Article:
In SA, individuals pay a substantial amount of the money spent on health care. They do so either directly, through medical schemes, or through their employers, a sure indication that there is a strong demand for the care offered by private healthcare providers.
Private providers treat up to 45% of all the people who receive health care. That is considerably more than the 15% or 16% who belong to medical schemes and a significantly greater number than that acknowledged by the Department of Health. Money spent on self-medication, alternative therapies and traditional healers, all private and most of which is not covered by medical schemes must be taken into account in arriving at the total spending of people paying their own healthcare costs.
Claims that the public healthcare services are responsible for providing care to everyone except medical scheme members (84% or 85% of the population) cannot be right. Anyone who is not a member of a medical scheme does not automatically receive health care from the public sector. For a meaningful comparison to be made between the volume of services provided by the private and public sectors, it would be most helpful to everyone concerned if government would provide information on the actual number of patients that receive treatment from public hospitals and clinics.
In the debate over the public/private healthcare-funding split there are anomalies that need to be addressed. Members of medical schemes are castigated for wishing to purchase better quality health care for themselves than that available to patients reliant on public health care. They are also criticised for being potential public patients if they should exceed their maximum available medical scheme benefits. What is overlooked is that if these people were not members of private medical schemes they would have been potential public patients from the outset; in fact their exhausted membership benefits of the private medical scheme represent a reduction in the overall burden on the public health system. The criticism is consequently misplaced and, instead of being castigated, members of medical schemes should be praised for their self-reliance.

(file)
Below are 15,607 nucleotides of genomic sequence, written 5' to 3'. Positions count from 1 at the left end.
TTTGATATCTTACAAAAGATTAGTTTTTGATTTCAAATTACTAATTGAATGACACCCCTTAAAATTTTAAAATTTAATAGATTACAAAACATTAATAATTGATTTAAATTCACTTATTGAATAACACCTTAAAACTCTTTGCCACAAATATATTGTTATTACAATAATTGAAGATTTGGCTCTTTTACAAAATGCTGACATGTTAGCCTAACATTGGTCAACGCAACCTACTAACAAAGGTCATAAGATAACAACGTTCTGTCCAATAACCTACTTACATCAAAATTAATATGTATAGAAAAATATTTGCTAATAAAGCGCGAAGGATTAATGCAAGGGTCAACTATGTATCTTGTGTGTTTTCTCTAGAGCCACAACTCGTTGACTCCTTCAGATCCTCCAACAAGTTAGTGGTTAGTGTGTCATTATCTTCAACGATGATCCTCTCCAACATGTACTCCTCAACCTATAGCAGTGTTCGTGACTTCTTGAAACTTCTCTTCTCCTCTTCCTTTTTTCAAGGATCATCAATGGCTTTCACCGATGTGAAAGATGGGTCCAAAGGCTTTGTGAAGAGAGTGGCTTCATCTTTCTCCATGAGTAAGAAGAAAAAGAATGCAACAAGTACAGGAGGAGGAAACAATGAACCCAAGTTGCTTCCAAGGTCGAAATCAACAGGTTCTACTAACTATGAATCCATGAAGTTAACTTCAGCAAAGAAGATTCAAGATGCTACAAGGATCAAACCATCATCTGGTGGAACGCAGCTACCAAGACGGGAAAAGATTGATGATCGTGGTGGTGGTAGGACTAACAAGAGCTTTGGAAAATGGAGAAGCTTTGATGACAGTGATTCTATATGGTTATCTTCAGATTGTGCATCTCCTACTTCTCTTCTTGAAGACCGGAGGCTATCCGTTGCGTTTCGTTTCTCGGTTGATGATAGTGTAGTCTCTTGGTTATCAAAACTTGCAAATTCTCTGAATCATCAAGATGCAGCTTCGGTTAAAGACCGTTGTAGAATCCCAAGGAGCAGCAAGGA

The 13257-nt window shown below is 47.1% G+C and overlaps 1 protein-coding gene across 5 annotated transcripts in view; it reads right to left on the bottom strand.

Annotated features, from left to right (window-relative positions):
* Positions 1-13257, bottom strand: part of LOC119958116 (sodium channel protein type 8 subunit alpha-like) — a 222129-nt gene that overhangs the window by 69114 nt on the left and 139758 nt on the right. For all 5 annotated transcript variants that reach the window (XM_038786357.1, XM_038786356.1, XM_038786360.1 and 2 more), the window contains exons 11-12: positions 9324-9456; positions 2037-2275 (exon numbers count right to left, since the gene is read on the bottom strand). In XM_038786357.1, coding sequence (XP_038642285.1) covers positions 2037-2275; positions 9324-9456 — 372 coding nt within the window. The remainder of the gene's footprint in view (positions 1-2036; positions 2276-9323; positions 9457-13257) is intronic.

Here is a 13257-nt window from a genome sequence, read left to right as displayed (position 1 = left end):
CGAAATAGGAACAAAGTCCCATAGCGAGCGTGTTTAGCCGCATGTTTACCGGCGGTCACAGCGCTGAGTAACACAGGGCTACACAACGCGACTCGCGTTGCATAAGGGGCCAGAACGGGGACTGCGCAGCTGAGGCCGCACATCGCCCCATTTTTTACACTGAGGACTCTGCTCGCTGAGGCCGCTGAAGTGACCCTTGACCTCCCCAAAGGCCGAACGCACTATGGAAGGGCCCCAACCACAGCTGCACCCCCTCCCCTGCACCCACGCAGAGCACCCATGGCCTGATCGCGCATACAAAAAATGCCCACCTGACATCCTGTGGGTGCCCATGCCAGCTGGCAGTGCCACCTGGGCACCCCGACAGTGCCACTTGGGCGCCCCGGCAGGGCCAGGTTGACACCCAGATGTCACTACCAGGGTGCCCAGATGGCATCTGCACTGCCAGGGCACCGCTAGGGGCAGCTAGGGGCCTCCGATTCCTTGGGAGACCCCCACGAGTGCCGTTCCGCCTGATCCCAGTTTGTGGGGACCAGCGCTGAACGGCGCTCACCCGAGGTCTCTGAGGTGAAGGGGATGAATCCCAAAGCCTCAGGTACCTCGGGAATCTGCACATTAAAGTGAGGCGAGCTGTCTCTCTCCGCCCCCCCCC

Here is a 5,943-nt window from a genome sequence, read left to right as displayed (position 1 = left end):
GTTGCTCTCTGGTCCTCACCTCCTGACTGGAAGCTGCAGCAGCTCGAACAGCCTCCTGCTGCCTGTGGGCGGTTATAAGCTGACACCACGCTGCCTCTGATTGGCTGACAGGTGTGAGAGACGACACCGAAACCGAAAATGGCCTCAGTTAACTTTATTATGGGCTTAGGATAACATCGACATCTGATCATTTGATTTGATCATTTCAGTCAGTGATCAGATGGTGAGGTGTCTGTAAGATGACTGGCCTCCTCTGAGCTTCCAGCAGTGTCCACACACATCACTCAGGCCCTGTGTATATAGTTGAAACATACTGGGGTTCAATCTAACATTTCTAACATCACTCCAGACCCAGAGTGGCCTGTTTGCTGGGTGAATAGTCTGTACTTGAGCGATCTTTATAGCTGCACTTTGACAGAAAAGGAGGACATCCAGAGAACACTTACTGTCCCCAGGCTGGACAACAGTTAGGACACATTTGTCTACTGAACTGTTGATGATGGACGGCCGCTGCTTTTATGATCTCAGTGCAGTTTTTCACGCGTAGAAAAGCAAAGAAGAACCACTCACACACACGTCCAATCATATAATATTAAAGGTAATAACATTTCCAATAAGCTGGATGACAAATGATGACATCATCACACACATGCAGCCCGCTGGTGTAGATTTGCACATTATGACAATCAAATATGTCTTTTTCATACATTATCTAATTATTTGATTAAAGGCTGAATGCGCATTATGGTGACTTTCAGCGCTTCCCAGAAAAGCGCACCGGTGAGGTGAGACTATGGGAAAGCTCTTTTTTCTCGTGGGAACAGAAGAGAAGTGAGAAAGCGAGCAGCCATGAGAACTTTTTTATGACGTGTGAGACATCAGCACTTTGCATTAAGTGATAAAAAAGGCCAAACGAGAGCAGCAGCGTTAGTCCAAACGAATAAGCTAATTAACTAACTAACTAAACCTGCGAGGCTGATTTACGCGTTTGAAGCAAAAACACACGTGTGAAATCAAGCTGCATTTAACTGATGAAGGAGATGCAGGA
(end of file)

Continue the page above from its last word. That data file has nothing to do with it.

As many people as possible should be encouraged to cover, to the best of their ability, their own healthcare costs through medical schemes or out-of-pocket payments and not be a burden on taxpayers, leaving government to concentrate its attention and available budget only on those who are unable to pay their own costs. A scheme that promises “free” health care for all creates insoluble problems and has various negative consequences for patients. It removes part of the individual’s incentive to follow a healthy lifestyle, discourages self-care for minor ailments, overloads the healthcare system due to unlimited demand, forces administrators to limit access through queuing, entirely removes the discipline that competition for patients imposes on healthcare providers, and abolishes patient choice.
We must bear in mind is that the people supposedly benefiting unfairly from spending their own money on their own health care are much the same people who are paying the greater part of the taxes that provide the total public healthcare budget. They are paying not only for their own health care, but as taxpayers, for the health care provided by government; in other words, close to 100% of all healthcare costs. For that they deserve praise, not criticism.
SA has a relatively free economy, which is one of the reasons why it has been performing quite well. (It is in the top 40% of economically free countries as ranked by the Economic Freedom of the World: 2009 Annual Report.) It produces high quality healthcare services and products through its innovative, entrepreneurial and vibrant private healthcare sector. Rapid growth of all sectors of the industry in the production and delivery of healthcare goods and services, and the development of lowest-cost and efficient methods of delivering quality, taxpayer-funded healthcare services to low-income people should be a top priority. The best way for government to achieve this objective would be to remove all statutory and regulatory constraints on the growth of the industry that are not related to patient safety and to purchase increasing quantities of care for low-income patients from the private sector.
When medical schemes are treated as part of a welfare system and compelled by government to cover risks that their customers do not want covered, they cease to perform their proper function. They cease to respond to the wishes of their customers and to provide the choices that their customers want. If medical insurance is to be competitive and responsive to the needs of the insured, the insurance company actuaries must be allowed to formulate competitive and innovative insurance products in response to the demands of their customers, including those with a low income.
Greater choice leads to greater customer/patient satisfaction, greater choice in doctors, hospitals, suppliers of medicines and medical appliances and every other aspect of the provision of health care. Centralised control eliminates choice, allows for very little innovation, reduces incentives to provide good service, and generally reduces the range of products and services available to customers. Without statutory protection or substantial subsidies, no government provider of goods and services can compete with private providers operating in a free market. Government should provide patients with a healthcare environment that will give them what they want: a free market in health care.
Author: Eustace Davie is a director of the Free Market Foundation. This article may be republished without prior consent but with acknowledgement to the author. The views expressed in the article are the author's and are not necessarily shared by the members of the Foundation.
FMF Feature Article / 15 September 2009